Last year, bank lobbying groups mobilized against FDIC’s proposal to raise banks’ insurance premiums to shore up the Deposit Insurance Fund, which had fallen below the minimum required by law. Lobbying groups representing SVB, argued that risk of bank failures was low and insisted that requiring banks to pay more into the fund would harm financial institutions’ bottom lines. A group of senior Republican House lawmakers — including some of the chamber’s top recipients of banking industry campaign cash — parroted this rhetoric and demanded that regulators back off.

“It’s certainly ironic that Silicon Valley Bank’s lobbying groups were trying to short-change the Deposit Insurance Fund just as their deposits might need to call on it,” according to Todd Phillips, a former FDIC attorney.

Martin Wolf in the FT wrote “It is what lobbyists called for: get rid of onerous regulations, they cried, and we will deliver miracles of growth.”  What they delivered was a stalling economy and an unstable financial system. Economic growth from 1949 to 1980, the years of a regulated financial sector, along with high marginal taxes on the big income earners, strong trade unions, nationalised industries at the heart of the economy, exchange controls, decent public services, free university education, growing equality, saw economic growth averaged 3.09% year on year. From 1980 to 2019, the years of Thatcherism and Celtic Tigers, saw much reduced taxes on the wealthy, the ascendancy of an unfettered financial sector, liberalised trade, privatisation, declining public services, privatisation, free flows of capital, growing inequality, and declining economic growth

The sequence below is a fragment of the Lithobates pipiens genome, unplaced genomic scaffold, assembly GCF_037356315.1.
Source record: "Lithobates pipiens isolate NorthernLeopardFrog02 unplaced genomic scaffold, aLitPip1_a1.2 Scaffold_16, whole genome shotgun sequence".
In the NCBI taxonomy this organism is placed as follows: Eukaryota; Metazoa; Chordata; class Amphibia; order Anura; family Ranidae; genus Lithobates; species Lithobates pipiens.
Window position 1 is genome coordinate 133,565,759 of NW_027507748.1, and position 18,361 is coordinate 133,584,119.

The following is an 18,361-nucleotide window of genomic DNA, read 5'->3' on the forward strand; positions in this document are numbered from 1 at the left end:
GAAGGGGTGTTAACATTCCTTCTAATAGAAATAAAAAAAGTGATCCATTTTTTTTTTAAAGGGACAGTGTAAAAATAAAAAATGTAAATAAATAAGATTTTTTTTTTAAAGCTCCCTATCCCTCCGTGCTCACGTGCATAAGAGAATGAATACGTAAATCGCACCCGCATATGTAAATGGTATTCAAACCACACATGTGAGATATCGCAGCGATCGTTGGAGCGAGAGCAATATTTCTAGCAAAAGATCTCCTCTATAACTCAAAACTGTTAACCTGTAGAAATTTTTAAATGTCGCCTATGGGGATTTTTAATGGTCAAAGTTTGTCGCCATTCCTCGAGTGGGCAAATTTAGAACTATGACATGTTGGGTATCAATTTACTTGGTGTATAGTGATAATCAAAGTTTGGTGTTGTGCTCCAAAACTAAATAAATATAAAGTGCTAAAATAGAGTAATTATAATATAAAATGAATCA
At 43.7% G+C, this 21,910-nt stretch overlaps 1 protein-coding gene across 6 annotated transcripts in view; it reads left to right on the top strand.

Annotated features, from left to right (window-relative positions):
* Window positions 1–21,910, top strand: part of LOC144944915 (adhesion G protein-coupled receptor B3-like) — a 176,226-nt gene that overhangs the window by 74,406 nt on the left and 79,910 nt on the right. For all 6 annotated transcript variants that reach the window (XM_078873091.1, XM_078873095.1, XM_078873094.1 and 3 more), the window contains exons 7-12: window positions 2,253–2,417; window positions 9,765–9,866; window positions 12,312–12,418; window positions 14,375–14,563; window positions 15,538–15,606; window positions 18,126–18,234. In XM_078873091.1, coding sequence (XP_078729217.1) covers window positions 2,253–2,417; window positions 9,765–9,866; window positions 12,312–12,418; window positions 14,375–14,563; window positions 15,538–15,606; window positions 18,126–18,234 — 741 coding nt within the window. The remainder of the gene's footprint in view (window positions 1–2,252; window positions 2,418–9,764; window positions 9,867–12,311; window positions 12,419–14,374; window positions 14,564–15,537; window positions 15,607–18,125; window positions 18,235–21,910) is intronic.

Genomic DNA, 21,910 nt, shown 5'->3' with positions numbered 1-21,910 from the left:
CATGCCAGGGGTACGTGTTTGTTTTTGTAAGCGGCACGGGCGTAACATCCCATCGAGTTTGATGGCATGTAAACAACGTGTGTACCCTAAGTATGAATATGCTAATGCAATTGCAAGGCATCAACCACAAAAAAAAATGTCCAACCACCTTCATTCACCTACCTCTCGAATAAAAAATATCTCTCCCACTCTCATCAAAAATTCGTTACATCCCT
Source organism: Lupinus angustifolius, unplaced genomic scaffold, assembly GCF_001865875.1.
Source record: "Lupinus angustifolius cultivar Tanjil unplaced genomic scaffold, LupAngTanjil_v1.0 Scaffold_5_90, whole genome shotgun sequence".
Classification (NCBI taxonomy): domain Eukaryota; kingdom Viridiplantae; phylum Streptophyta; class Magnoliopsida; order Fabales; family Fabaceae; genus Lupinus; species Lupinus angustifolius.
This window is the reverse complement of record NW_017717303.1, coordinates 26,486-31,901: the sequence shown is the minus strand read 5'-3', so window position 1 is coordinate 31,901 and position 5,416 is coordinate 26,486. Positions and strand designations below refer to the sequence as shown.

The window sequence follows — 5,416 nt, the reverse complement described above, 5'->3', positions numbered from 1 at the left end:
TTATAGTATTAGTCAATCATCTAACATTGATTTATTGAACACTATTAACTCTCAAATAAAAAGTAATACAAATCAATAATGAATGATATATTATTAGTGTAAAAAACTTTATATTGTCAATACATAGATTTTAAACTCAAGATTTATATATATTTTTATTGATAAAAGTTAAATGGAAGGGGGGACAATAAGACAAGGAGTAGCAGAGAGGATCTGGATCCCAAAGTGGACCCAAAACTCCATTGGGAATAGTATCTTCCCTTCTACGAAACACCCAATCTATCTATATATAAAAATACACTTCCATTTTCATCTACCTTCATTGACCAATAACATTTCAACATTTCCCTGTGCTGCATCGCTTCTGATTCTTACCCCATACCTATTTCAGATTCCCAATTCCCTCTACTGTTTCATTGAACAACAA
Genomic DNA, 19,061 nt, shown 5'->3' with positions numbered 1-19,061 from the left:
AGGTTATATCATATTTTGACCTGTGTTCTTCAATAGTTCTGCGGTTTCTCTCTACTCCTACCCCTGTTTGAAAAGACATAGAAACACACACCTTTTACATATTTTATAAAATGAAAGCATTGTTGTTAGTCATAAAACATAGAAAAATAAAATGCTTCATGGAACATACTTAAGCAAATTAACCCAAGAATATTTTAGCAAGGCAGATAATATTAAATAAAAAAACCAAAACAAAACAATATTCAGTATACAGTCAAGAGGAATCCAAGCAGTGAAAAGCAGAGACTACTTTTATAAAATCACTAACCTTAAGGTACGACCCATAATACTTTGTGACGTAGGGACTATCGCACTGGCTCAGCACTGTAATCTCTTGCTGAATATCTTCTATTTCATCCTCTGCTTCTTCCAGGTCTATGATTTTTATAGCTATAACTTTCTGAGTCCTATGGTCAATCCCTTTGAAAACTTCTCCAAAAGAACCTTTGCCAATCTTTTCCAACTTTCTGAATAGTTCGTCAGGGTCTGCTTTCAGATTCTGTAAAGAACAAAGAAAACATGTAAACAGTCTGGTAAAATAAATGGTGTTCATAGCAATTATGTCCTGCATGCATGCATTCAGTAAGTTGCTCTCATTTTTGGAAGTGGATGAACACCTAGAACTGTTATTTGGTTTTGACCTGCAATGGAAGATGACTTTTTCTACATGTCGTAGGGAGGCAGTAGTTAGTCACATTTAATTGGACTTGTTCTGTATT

Wolf’s piece is useful in that it describes some of the fundamental issues around the collapse of SVB and the wider issues highlighted by that collapse: 

‘Banks fail. When they do, those who stand to lose scream for a state rescue. If the threatened costs are big enough, they will succeed. This is how, crisis by crisis, we have created a banking sector that is in theory private, but in practice a ward of the state. … The result is a system that is essential to the functioning of the market economy but does not operate in accordance with its rules. This is a mess.’

At the moment, losses will supposedly be borne by the banking industry as a whole. But the losses will be partially socialised. If the situation escalates then the public purse will need to be called upon, again. At the time of writing the contagion from SVB appears to have been contained, though depositors do seem to be moving funds into bigger institutions which may yet pose further problems.

SVB was the 16th biggest bank in America, the fact that the authorities moved so quickly and dramatically to offer unconditional back-up, and defend some wealthy depositors who were fully aware of the risks that they were taking, indicates (i) the authorities remain nervous about the overall health of the banking sector and (ii) uninsured depositors will be protected in future failures, economically and politically this assurance is considered vital. This latter means that banks continue to enjoy a free ride, privatised profits with socialised losses.

All these problems derive from the political and economic power of the state-protected financial plutocracy: if we want real change, they must be removed. We need a socialised banking sector that exists to provide finance where needed to people and enterprises in the real economy; the servant of that real economy, not its profligate master.